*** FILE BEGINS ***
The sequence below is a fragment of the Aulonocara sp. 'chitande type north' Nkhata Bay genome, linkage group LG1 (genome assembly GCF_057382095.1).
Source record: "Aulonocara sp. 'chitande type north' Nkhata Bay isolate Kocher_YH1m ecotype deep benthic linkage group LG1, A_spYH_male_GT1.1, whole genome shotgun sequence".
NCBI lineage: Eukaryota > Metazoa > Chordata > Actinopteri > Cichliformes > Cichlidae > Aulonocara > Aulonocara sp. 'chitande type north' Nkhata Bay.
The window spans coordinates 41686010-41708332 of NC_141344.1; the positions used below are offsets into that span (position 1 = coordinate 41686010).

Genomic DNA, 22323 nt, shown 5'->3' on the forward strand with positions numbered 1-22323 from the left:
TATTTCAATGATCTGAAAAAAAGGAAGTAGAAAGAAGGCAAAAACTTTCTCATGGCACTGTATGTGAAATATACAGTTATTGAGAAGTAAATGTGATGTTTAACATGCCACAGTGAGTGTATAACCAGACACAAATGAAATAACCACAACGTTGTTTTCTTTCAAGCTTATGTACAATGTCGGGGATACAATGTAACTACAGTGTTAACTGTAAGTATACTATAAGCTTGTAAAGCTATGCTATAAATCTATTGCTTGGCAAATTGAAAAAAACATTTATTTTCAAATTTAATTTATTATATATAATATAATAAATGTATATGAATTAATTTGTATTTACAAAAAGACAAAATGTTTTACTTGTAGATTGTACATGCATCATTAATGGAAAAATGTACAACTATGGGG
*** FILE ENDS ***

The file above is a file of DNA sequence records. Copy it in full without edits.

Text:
The sequence below is a fragment of the Aulonocara sp. 'chitande type north' Nkhata Bay genome, linkage group LG1 (genome assembly GCF_057382095.1).
Source record: "Aulonocara sp. 'chitande type north' Nkhata Bay isolate Kocher_YH1m ecotype deep benthic linkage group LG1, A_spYH_male_GT1.1, whole genome shotgun sequence".
NCBI lineage: Eukaryota > Metazoa > Chordata > Actinopteri > Cichliformes > Cichlidae > Aulonocara > Aulonocara sp. 'chitande type north' Nkhata Bay.
The window spans coordinates 41686010-41708332 of NC_141344.1; the positions used below are offsets into that span (position 1 = coordinate 41686010).

Genomic DNA, 22323 nt, shown 5'->3' on the forward strand with positions numbered 1-22323 from the left:
TATTTCAATGATCTGAAAAAAAGGAAGTAGAAAGAAGGCAAAAACTTTCTCATGGCACTGTATGTGAAATATACAGTTATTGAGAAGTAAATGTGATGTTTAACATGCCACAGTGAGTGTATAACCAGACACAAATGAAATAACCACAACGTTGTTTTCTTTCAAGCTTATGTACAATGTCGGGGATACAATGTAACTACAGTGTTAACTGTAAGTATACTATAAGCTTGTAAAGCTATGCTATAAATCTATTGCTTGGCAAATTGAAAAAAACATTTATTTTCAAATTTAATTTATTATATATAATATAATAAATGTATATGAATTAATTTGTATTTACAAAAAGACAAAATGTTTTACTTGTAGATTGTACATGCATCATTAATGGAAAAATGTACAACTATGGGG